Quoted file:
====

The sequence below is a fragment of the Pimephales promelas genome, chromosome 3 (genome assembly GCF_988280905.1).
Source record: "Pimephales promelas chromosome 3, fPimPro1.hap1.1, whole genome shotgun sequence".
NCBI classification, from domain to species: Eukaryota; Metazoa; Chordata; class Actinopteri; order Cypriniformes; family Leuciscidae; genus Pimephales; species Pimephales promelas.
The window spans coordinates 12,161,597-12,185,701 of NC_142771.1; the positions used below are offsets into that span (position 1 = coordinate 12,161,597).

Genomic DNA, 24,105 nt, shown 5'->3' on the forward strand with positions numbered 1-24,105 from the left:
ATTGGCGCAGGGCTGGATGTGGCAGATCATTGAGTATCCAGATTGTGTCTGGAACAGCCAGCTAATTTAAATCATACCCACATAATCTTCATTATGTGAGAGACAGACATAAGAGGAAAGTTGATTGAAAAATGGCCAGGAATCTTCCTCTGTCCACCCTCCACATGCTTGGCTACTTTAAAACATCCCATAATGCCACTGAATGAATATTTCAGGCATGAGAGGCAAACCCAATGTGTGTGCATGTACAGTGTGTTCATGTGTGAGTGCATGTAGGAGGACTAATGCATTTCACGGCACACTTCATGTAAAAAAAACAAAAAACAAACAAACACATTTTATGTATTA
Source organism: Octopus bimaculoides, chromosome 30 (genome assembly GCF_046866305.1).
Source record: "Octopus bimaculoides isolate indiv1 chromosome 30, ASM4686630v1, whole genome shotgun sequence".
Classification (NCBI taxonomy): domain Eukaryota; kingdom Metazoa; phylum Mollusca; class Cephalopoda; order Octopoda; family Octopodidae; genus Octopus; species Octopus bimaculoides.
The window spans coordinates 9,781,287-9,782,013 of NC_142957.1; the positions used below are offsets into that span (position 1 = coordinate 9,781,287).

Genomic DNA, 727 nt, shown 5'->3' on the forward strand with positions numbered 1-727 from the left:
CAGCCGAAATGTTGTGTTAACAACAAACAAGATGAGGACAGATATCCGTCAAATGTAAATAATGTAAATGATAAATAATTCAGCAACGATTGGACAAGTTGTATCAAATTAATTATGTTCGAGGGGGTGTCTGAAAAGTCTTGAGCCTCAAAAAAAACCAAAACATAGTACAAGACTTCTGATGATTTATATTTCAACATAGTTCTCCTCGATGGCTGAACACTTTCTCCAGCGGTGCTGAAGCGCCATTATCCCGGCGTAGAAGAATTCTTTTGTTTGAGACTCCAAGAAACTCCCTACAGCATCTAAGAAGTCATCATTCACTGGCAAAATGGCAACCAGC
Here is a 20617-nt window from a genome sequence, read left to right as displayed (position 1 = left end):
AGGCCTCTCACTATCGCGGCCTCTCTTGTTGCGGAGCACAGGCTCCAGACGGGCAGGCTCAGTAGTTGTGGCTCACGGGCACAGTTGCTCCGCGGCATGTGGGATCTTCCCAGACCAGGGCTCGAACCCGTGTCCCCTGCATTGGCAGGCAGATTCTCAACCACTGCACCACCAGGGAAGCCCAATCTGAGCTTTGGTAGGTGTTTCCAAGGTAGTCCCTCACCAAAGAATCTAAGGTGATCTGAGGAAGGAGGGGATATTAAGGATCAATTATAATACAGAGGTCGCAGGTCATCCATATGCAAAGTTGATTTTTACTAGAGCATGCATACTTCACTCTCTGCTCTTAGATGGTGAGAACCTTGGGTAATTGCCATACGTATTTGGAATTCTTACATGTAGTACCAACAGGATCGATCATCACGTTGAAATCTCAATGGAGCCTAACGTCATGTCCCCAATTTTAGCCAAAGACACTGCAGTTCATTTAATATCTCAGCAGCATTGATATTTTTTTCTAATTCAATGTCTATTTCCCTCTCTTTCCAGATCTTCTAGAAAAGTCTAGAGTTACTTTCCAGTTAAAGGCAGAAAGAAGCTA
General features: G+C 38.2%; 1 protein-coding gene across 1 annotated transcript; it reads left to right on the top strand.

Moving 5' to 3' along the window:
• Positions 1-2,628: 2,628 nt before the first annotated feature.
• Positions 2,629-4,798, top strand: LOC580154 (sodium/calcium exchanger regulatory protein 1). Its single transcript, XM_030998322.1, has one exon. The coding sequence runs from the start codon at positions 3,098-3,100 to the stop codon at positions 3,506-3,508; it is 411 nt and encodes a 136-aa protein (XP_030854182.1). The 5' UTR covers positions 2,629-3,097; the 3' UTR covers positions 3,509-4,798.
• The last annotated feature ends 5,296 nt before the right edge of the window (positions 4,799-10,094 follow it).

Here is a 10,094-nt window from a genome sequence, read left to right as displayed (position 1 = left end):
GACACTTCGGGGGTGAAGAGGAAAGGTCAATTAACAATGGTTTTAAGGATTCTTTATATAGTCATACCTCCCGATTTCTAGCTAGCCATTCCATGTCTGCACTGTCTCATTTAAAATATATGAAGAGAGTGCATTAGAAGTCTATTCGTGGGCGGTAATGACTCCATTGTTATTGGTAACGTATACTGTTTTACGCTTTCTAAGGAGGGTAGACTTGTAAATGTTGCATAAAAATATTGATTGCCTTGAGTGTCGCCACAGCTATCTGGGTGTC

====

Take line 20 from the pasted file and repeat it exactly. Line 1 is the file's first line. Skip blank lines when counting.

Here is a 10,094-nt window from a genome sequence, read left to right as displayed (position 1 = left end):